Yes, it happened: I finally got my tan on. And it was fabulous.
I also bought new shoes (or, really, my mommy bought new shoes for me) and picked up my glasses. Not a bad morning, I must say. I also convinced myself to do a little packing and finish the Jodi Picoult book that’s been sitting on my night stand for the past week. I never really know what to do with my life after I finish reading one of her books. I just sort of sat there for awhile, wondering what should come next.
Well, I really haven’t decided. More packing, probably, since I’m now OFFICIALLY moving furniture back into my apartment on Sunday. Yeah, two days from now. Can you say reality check? No, I don’t think my brain remembers how to distinguish between real and not real anymore. Not after fifteen credit hours crammed into ten weeks. Shudder.
I will say, though, I’ll miss having “free time” to write. I worked for another hour or so on my memoir yesterday, and I went back and added more to the beginning. Now that a completely different line is there to open the book, I feel much better about the whole thing. Because if you don’t grab your readers’ attention right away, you haven’t done your job as a writer. And I hope the line I chose does better than I’d initially expected it could.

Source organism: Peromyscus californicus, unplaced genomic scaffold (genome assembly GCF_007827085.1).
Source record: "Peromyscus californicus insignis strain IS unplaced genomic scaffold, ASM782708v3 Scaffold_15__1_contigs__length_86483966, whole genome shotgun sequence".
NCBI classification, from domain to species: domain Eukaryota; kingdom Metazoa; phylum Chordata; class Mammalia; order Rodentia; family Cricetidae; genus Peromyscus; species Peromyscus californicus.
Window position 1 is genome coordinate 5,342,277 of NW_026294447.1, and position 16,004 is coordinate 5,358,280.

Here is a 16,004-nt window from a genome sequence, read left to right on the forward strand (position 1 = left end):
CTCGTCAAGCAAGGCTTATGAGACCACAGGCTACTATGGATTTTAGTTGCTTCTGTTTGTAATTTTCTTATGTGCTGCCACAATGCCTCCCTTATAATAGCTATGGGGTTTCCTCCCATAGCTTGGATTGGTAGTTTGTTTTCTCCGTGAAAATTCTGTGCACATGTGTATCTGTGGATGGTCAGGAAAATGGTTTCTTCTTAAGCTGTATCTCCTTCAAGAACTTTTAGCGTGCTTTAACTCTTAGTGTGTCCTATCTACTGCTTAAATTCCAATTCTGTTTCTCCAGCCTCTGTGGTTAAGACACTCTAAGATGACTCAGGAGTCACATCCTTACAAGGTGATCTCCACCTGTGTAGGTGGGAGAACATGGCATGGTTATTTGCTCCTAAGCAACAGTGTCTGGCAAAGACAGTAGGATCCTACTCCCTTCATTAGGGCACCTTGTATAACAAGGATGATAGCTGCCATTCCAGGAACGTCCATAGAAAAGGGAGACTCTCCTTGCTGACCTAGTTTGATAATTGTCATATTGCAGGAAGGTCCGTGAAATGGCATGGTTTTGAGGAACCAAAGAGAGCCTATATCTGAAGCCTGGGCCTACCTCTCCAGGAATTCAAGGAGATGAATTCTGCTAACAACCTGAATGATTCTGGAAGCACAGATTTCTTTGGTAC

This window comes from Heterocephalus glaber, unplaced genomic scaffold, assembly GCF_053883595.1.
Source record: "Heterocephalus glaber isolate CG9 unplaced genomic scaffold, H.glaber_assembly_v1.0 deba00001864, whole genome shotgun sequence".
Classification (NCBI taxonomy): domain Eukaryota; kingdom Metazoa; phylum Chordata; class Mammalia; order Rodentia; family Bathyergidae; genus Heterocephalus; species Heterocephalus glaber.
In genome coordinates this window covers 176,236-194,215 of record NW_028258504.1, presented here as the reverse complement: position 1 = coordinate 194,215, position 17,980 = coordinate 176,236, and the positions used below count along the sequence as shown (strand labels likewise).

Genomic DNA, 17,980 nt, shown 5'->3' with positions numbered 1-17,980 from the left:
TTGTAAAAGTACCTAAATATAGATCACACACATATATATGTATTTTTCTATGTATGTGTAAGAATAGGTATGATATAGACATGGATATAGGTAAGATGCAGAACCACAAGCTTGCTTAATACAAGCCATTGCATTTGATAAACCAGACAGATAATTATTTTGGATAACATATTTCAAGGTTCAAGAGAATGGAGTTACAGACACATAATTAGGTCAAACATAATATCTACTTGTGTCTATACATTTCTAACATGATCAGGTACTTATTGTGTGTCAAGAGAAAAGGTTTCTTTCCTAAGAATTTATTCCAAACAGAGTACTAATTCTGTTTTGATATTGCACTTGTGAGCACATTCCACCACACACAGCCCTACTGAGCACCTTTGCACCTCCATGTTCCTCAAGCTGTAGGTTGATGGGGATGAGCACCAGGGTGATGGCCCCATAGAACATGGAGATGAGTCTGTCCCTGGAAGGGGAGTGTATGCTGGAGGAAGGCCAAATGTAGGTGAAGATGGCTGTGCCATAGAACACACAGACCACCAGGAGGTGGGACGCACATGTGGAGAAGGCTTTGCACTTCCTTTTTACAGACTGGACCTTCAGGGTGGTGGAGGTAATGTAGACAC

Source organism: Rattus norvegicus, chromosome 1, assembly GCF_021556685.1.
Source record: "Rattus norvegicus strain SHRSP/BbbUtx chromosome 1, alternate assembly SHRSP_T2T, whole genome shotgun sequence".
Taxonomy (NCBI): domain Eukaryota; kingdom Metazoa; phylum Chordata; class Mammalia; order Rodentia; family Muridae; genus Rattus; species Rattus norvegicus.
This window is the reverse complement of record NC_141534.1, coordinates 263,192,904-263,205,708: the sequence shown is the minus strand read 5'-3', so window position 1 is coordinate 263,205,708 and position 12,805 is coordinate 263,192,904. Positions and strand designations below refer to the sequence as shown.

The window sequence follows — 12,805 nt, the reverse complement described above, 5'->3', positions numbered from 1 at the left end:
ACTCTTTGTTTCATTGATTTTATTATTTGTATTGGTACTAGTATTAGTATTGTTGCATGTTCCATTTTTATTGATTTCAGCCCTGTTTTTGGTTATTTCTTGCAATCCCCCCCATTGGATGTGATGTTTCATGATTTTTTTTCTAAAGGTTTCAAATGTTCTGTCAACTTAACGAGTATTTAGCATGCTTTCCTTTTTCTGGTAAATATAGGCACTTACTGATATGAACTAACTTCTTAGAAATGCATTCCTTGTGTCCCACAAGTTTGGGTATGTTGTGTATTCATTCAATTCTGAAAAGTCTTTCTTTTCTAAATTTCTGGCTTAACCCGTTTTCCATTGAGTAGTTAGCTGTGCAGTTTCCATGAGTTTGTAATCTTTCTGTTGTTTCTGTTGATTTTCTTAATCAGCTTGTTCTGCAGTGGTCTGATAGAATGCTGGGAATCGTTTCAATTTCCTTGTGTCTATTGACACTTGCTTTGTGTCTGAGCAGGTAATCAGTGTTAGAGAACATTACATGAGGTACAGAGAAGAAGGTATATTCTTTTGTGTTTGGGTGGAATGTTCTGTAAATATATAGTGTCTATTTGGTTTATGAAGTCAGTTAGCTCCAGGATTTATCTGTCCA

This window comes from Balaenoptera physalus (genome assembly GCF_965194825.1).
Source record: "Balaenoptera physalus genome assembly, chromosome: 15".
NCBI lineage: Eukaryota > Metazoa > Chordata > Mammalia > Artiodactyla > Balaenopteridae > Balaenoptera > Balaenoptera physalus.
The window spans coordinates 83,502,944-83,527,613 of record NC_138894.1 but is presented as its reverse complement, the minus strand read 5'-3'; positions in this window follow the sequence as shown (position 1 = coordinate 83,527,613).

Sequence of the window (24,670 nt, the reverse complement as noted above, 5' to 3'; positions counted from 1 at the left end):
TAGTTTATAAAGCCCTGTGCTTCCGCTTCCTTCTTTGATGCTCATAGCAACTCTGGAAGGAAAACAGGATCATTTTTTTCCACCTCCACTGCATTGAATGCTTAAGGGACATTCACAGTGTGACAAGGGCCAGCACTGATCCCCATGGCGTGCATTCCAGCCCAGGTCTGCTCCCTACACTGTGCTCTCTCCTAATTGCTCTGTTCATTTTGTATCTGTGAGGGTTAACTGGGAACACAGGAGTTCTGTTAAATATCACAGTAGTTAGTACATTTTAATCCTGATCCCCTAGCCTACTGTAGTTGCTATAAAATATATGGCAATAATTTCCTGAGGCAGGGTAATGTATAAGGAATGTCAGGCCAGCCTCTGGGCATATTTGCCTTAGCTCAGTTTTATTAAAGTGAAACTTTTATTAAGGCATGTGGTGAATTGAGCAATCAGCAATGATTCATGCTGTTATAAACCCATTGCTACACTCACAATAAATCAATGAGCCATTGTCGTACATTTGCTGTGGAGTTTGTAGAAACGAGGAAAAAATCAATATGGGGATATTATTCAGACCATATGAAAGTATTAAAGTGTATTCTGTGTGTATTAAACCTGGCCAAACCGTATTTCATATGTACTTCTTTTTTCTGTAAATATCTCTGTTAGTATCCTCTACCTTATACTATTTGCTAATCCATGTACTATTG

The first line: “These are the confessions of a remorseful victim of disorder.” What do you think? I like it. But that’s just me. I may be a tad bit biassed.
I’m not going to lie, though, I do miss my JulNo novel a bit. INow you understand why I wasn’t lying when I said this shift in focus was not, in fact, an act of cheating on my characters). But since I feel like writing about my past is a more pressing matter at the moment, I’m willing to put my novel on the back-burner for awhile. Unlike a few of my other JulNo and NaNo novels, I don’t plan on permanently abandoning the project. There’s too much there. I can’t just leave it out in the cold. I’m keeping it close to my heart, even if I haven’t opened it since, technically, last month.
That’s how you know you love something. No matter what more important things come up, there’s no way you could ever leave behind something you’ve truly put your heart and soul into.
I just don’t want my brain to get too cluttered. After all, biochemistry is about to suck out the rest of my sanity. I need something to fall back on.
I’ll never change my major, I said. I’ll be a successful author right out of college, I said.
Technically, I didn’t change my major. I just added one.
And I wonder why my characters’ lives are always so complicated.